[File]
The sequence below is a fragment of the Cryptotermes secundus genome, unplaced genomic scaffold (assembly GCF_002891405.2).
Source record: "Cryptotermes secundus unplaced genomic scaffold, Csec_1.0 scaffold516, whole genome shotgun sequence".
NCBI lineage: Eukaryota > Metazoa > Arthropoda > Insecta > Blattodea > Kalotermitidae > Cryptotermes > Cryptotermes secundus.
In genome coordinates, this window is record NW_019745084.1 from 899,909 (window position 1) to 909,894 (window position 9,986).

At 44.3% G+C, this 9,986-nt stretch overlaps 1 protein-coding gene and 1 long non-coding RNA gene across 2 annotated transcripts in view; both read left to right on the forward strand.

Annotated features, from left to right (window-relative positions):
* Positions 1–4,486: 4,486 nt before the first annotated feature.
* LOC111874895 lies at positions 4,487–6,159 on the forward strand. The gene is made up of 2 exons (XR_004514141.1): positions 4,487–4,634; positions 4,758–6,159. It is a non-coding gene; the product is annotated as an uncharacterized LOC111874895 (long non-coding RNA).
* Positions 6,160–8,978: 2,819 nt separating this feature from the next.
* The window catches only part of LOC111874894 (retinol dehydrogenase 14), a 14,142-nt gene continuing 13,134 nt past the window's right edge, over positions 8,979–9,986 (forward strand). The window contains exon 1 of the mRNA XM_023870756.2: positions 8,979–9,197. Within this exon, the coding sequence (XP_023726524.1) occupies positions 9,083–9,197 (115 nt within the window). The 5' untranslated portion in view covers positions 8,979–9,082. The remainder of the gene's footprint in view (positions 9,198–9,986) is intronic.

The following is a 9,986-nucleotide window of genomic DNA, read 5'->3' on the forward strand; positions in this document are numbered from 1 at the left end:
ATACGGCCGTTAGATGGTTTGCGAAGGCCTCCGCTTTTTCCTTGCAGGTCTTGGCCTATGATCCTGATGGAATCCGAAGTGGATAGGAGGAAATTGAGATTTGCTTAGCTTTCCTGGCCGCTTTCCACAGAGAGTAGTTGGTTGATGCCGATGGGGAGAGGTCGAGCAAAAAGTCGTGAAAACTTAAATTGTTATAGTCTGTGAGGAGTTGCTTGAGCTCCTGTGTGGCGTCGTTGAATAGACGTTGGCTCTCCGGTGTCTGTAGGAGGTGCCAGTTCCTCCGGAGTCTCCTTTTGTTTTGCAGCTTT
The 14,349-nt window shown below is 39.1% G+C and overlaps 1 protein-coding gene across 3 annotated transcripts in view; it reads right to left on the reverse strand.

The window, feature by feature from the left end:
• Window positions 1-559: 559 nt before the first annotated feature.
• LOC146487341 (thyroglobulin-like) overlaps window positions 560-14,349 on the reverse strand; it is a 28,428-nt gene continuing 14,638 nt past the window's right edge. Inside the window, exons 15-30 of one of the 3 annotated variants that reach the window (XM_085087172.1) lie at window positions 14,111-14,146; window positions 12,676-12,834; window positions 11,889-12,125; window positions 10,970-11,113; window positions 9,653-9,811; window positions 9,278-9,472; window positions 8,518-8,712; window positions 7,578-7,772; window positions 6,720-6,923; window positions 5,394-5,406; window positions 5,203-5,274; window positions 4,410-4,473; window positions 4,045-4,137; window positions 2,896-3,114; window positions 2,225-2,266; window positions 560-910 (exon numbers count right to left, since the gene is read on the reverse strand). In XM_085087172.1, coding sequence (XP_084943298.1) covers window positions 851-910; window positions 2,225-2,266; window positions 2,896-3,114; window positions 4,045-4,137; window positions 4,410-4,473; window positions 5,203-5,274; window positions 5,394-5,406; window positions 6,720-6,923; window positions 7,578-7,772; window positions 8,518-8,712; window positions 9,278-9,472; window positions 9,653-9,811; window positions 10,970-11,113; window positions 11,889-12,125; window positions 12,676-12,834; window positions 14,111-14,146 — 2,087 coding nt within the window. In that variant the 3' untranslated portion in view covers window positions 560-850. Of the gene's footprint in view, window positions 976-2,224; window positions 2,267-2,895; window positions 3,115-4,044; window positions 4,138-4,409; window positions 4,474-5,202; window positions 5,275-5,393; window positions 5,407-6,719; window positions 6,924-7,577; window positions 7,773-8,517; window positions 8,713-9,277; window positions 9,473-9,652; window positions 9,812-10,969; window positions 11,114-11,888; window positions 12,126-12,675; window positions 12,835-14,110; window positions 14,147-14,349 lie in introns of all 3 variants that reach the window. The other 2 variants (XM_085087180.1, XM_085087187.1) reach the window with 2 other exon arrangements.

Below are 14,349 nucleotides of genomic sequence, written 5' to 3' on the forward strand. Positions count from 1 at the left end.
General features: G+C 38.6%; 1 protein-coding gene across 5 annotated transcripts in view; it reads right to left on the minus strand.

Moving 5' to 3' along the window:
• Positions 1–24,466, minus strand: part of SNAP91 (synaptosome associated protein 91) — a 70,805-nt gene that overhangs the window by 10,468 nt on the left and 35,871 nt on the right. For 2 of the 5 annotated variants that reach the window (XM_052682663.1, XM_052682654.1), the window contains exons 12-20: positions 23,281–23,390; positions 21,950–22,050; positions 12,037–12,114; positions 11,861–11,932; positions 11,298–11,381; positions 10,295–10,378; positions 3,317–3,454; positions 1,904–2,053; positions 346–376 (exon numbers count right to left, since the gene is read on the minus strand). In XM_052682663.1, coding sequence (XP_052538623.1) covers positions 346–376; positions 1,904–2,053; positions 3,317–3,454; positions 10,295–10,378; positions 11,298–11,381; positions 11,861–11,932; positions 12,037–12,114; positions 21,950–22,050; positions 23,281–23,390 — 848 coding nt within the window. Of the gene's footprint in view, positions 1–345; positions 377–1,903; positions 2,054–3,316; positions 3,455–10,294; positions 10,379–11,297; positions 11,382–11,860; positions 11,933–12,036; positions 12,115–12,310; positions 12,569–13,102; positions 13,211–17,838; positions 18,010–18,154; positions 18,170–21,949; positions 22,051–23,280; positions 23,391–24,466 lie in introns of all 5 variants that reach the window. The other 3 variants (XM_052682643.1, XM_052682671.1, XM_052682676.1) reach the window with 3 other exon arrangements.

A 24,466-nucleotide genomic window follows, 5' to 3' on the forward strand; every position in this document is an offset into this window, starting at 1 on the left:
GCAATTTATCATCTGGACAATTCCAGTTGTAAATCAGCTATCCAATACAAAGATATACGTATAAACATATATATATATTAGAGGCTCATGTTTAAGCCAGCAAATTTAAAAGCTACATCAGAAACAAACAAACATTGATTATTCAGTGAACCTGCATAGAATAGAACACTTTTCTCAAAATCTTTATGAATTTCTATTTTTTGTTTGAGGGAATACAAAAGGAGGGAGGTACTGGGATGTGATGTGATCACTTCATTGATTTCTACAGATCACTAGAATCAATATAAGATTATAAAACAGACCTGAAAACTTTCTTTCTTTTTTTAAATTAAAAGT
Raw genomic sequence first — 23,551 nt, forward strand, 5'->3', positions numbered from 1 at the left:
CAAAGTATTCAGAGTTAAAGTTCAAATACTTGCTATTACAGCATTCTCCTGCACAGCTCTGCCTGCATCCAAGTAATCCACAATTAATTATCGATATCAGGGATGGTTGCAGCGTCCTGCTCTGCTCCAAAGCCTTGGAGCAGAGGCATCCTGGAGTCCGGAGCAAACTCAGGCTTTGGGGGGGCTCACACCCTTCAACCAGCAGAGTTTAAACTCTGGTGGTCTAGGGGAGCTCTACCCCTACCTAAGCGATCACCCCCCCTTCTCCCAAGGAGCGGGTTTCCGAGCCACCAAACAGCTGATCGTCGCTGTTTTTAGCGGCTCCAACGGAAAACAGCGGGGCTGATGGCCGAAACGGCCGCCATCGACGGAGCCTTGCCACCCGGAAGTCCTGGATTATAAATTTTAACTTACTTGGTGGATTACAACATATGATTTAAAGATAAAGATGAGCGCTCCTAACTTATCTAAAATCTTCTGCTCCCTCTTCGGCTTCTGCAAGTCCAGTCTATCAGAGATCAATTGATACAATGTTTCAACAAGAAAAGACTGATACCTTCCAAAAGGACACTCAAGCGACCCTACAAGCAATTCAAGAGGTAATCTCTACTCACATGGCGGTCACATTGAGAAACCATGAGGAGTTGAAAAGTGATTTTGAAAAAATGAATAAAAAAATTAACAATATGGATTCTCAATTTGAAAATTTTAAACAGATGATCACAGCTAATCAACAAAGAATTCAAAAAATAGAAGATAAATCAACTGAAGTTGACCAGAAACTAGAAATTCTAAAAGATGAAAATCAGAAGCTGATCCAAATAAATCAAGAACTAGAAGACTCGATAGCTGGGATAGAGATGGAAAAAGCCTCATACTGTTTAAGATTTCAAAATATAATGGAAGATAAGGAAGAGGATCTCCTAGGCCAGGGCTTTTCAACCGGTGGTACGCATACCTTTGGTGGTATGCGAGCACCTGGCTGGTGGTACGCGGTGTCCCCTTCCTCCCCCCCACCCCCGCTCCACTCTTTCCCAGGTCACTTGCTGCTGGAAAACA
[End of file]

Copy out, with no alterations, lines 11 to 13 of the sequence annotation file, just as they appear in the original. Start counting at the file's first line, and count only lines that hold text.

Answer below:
The following is a 9,986-nucleotide window of genomic DNA, read 5'->3' on the forward strand; positions in this document are numbered from 1 at the left end:
ATACGGCCGTTAGATGGTTTGCGAAGGCCTCCGCTTTTTCCTTGCAGGTCTTGGCCTATGATCCTGATGGAATCCGAAGTGGATAGGAGGAAATTGAGATTTGCTTAGCTTTCCTGGCCGCTTTCCACAGAGAGTAGTTGGTTGATGCCGATGGGGAGAGGTCGAGCAAAAAGTCGTGAAAACTTAAATTGTTATAGTCTGTGAGGAGTTGCTTGAGCTCCTGTGTGGCGTCGTTGAATAGACGTTGGCTCTCCGGTGTCTGTAGGAGGTGCCAGTTCCTCCGGAGTCTCCTTTTGTTTTGCAGCTTT
The 14,349-nt window shown below is 39.1% G+C and overlaps 1 protein-coding gene across 3 annotated transcripts in view; it reads right to left on the reverse strand.